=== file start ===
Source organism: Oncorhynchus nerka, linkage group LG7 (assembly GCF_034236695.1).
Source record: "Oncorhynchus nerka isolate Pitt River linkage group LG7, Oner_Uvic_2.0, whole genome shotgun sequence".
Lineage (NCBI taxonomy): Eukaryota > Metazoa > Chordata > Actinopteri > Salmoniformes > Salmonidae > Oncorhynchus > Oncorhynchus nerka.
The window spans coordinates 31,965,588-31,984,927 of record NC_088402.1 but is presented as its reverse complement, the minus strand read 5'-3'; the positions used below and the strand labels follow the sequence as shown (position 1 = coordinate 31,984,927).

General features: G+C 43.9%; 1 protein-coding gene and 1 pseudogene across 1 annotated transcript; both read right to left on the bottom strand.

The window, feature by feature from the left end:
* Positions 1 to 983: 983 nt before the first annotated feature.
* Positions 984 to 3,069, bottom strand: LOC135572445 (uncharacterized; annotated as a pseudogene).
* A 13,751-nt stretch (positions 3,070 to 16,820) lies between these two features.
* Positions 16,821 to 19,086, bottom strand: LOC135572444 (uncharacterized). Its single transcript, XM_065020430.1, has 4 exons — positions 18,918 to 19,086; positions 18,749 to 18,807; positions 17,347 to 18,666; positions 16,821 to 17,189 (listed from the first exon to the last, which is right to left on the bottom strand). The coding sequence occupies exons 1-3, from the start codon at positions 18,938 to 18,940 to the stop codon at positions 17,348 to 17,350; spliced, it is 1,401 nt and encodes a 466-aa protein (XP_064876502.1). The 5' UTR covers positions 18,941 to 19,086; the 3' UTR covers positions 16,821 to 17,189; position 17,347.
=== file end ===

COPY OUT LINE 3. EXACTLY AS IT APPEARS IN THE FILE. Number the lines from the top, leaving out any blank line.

Lineage (NCBI taxonomy): Eukaryota > Metazoa > Chordata > Actinopteri > Salmoniformes > Salmonidae > Oncorhynchus > Oncorhynchus nerka.